- Three friends/family members are expecting babies in the spring. As a result I’ve spent more time in the mall over the last three days then I probably have in the last three to six months. I really want to blog about my incredible baby bargains, but I need to wait until all of the gifts have been handed out.
- The first two babies are receiving gifts just because I love their moms and dads. The gifts will be dropped off and mailed. The third set of gifts will be carried to a baby shower for a member of the family. I feel obligated to spend a specific dollar amount, (I know others will be keeping tabs of how much I spent), though to be honest I’m not sure just how much I should spend.
- I’ve taken over record keeping for my husband and now journal all three of our credit cards each month. It doesn’t take much time to write everything down, but I do NOT enjoy the task. Every time I pull out my credit card I find myself thinking, “ugh, this is another transaction I need to journal.” I wonder if this will help me spend less money over the long haul.
- I decided to upgrade our plane seats after all. I burned through a $100 Visa gift card in a matter of days this week. Granted I was buying a lot of gifts, but I was still shocked when the clerk told me the balance on my card was $0. If I can spend money so easily on other things I can certainly blow an extra $5 a seat on the hope of two extra inches of legroom and a seat at the front of the plane. I have enough aches and pains in my neck and back that the mere thought of extra legroom swayed me to make the decision.
- After spending $100 in a matter of days I considered going on an all cash adventure. It’s difficult to keep tabs of my spending with a credit card. Perhaps I should take $100 out of the ATM and see just how long I can make it last. I prefer to use plastic, which provides cash back rewards, but it would be an interesting experiment. Have you ever tried this?
Last night a good friend was telling a group of us about her life. She mentioned that every time she steps over one hurdle another hurdle begins. Then she asked when it would all balance out and be good again. When would all of the hurdles stand behind her, rather than in front of her. Her example involved problems with employment and custody battles, but I think on some level or another we all feel the same.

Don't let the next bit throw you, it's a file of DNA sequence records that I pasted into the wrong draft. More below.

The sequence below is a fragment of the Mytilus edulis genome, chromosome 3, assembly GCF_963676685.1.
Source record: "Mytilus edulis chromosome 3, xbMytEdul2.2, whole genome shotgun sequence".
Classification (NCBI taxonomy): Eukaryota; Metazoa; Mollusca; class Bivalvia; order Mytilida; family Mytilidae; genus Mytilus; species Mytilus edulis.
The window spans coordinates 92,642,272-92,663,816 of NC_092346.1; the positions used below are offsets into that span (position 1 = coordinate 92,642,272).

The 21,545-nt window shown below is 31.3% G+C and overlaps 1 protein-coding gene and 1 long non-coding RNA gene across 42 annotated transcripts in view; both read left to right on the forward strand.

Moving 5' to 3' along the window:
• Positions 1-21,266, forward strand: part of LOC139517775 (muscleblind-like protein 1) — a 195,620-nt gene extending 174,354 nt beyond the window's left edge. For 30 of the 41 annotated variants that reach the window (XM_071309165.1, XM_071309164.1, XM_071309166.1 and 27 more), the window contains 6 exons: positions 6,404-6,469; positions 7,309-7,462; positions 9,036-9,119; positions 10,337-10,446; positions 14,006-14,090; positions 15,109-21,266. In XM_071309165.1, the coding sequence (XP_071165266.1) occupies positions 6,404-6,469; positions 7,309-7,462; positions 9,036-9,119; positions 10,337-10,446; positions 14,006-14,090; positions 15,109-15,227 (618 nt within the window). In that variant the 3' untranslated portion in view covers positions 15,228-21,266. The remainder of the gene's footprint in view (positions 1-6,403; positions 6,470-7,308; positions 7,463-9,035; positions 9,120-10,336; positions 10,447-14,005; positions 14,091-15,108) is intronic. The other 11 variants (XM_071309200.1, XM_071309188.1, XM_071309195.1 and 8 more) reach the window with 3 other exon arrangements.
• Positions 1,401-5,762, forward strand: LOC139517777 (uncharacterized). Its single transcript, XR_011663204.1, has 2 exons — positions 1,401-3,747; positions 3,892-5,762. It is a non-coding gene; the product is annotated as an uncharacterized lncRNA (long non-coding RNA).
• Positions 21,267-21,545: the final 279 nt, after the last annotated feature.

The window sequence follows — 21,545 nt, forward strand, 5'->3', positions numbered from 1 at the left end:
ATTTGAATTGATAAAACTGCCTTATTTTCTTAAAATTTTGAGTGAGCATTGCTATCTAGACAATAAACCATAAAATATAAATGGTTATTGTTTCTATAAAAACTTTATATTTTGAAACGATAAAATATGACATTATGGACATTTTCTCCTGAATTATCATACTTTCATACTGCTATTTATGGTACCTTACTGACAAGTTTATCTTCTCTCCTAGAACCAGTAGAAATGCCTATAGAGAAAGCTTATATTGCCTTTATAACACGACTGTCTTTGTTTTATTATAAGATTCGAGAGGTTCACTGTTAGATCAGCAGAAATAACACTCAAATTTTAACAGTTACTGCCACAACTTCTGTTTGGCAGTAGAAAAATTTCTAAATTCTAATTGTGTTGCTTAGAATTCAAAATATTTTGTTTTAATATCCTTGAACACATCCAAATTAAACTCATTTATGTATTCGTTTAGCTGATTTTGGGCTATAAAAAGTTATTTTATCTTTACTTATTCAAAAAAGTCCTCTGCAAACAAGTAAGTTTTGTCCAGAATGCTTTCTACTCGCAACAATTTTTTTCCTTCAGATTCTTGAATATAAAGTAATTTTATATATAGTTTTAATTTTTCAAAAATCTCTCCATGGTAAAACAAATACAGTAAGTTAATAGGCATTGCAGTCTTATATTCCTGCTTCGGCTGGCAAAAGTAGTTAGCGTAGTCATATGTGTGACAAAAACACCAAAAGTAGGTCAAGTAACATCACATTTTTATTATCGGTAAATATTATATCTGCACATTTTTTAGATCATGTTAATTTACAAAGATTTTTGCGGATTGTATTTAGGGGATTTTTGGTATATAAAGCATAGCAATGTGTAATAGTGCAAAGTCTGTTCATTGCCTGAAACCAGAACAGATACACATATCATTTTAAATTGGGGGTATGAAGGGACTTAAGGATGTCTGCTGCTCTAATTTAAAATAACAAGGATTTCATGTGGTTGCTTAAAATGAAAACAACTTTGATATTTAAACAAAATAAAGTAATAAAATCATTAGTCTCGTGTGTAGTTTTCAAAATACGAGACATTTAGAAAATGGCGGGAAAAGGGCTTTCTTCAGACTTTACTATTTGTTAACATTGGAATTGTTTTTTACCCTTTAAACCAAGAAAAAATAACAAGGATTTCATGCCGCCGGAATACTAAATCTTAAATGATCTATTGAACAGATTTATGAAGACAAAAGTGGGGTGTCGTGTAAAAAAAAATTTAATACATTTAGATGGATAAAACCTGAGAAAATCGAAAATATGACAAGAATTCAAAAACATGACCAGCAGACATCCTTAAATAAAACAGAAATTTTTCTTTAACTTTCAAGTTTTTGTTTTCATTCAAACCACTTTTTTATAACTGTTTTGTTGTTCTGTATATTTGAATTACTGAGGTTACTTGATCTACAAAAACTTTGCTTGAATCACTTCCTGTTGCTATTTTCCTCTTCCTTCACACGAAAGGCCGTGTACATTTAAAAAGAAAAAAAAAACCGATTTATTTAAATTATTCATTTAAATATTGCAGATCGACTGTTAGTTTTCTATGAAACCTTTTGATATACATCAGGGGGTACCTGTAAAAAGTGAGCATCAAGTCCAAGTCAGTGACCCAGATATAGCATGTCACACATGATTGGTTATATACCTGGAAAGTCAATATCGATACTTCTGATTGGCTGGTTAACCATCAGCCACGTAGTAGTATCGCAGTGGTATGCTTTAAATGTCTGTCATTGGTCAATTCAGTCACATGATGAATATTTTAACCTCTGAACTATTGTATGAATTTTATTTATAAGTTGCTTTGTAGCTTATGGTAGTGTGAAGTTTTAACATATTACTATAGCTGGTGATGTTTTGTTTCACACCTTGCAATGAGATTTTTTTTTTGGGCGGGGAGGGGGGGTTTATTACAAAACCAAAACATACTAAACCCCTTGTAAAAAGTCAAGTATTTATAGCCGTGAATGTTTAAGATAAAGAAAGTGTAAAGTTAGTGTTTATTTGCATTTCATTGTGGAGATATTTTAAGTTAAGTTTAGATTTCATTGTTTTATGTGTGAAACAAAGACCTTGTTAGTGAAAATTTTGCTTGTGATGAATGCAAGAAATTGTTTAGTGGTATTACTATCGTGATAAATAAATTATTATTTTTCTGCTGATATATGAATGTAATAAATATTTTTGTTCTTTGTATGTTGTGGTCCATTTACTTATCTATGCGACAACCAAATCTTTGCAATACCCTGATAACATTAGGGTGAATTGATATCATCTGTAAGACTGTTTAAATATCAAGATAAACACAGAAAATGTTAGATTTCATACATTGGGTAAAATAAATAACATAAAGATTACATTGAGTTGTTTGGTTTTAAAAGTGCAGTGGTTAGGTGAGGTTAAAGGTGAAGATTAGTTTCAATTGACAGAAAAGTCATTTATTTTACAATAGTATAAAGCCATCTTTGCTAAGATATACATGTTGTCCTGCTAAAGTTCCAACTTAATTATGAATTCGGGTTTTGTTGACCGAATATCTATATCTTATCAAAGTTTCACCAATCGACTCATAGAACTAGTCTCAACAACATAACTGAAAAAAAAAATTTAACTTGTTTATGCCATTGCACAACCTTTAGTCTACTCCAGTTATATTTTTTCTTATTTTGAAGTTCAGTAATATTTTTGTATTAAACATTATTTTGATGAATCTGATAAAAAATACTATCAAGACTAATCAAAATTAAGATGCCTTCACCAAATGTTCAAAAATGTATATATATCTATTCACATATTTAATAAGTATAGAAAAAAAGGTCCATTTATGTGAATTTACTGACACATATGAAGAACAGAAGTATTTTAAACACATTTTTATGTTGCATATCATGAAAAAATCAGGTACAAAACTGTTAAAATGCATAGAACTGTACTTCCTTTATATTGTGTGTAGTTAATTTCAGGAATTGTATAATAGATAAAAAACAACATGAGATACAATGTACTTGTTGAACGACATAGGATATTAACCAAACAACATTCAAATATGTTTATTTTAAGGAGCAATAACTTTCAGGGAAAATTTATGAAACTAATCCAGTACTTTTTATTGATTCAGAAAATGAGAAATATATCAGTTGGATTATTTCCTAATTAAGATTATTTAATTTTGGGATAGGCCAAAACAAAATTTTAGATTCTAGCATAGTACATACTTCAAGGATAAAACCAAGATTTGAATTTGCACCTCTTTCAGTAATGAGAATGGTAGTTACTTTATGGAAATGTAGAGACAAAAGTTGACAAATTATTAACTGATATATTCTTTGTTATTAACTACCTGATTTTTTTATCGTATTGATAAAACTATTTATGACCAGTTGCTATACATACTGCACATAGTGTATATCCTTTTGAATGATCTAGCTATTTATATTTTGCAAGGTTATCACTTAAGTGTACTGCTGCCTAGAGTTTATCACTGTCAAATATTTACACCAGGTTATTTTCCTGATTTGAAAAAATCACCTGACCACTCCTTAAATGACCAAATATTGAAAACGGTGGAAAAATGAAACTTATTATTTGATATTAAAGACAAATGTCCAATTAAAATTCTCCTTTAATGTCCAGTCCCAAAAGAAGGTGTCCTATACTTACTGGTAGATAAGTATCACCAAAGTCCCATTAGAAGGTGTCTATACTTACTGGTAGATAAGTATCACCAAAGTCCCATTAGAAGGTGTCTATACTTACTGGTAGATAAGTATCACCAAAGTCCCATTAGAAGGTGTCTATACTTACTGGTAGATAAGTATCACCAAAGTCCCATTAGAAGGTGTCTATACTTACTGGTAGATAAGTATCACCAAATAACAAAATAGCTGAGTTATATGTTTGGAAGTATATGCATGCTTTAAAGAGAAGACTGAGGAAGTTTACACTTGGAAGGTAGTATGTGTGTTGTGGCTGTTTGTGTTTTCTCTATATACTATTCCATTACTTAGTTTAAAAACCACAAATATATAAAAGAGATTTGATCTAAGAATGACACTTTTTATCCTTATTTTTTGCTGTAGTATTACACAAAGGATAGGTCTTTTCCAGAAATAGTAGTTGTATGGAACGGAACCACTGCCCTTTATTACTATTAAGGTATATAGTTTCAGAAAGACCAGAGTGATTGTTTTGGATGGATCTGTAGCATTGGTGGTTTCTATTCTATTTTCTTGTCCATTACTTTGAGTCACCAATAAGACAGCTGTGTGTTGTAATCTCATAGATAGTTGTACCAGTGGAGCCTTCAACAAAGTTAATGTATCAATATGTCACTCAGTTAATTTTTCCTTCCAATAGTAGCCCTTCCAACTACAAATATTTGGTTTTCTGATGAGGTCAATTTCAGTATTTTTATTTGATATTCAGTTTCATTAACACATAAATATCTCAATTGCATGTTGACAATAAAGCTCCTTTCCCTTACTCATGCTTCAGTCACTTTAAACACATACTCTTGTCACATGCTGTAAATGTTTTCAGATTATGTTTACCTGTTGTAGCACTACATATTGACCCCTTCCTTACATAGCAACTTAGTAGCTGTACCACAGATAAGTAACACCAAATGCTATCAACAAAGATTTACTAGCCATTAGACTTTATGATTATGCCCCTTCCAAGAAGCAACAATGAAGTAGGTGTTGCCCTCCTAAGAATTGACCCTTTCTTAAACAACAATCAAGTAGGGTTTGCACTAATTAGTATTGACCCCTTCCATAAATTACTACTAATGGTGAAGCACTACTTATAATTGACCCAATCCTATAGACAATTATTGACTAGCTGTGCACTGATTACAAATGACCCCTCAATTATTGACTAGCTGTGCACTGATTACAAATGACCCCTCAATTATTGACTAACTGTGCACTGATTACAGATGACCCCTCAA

“It never does,” I told her. I suppose that was a harsh statement to make. Especially since she was hoping for some glimmer of light at the end of her tunnel, but the truth is that life is full of ups and downs. Every time you climb one mountain another one is standing right there in front of you.
The last nine years of my life have been a roller coaster of sorts. I faced an unexpected health crisis, struggled to conceive for a year (I realize this is a small hurdle compared to what other women face), got laid off from my job after twelve years, gave birth, witnessed my husband’s struggle with depression, watched friends and family members suffer from illnesses (some survived, some passed on) and worried about a whole host of financial, business and medical issues.
I live an amazing life, but it isn’t always picture perfect. It is not all about butterflies and rainbows. In fact, I don’t think a perfect, perpetually happy life exists. Money cannot buy you all the happiness in the world. One of the wealthiest women I know is constantly unhappy. Another person cannot bring you all the happiness in the world. Relationships take work, patience and understanding on a daily basis. Health obstacles often cannot be avoided and nothing in work or business is ever guaranteed.
I am fortunate to live my life, but reaching that place of utmost balance and happiness always seems just out of reach. Life is constantly getting in the way isn’t it, but isn’t that the beauty of life? Doesn’t it feel the same for everyone?
Last January I settled on a high deductible insurance plan, decided my frugality was making life unnecessarily difficult, considered the reality that time is more valuable than money, listed the top ten financial lessons I learned in my son’s first year and paid my good fortune forward with an impromptu baby shower.
In February I unsubscribed from bargain blogs, wrote about the end of my previous job, gave my credit the boot and listed the details for earning the most money when selling unwanted books.
In March I wrote about sharing finances equally between spouses and then went on a long tangent about unequal handouts from parents that involved five separate posts. Those included the topic of financial inequality, turning down a gift from your parents, buying your child a house, working in a job that doesn’t support your lifestyle and the bitterness you feel as a slighted sibling. These posts resulted in a plethora of spicy comments and emails, which also prompted me to reflect on the equality of two gifts.
In May I paid someone to clean out my fridge, bought a car below the invoice price, further contemplated the question of enough and created an incredibly long list of refinancing details. We refinanced nine times in twelve years!
In July I focused on spending less on my son’s wardrobe, wrote about one of the toughest part of being a stay-at-home parent, watched our net worth climb, bought a membership to the zoo, wrote about the joy of tossing the brown bag approach to lunch and focused on the positive.
In August my purse was stolen, I was feeling a bit overwhelmed, bought a pool membership we never used, wondered if I was ripping off a local salad bar, contemplated my stay-at-home decision and considered giving coupons the boot.
In September I went on a tangent about women who wish for little girls, learned how to tame my cravings by purchasing expensive chocolates, found a few tricks for getting dinner to the table faster, was shocked by a $700 clothing bill and realized my husband is a very generous man.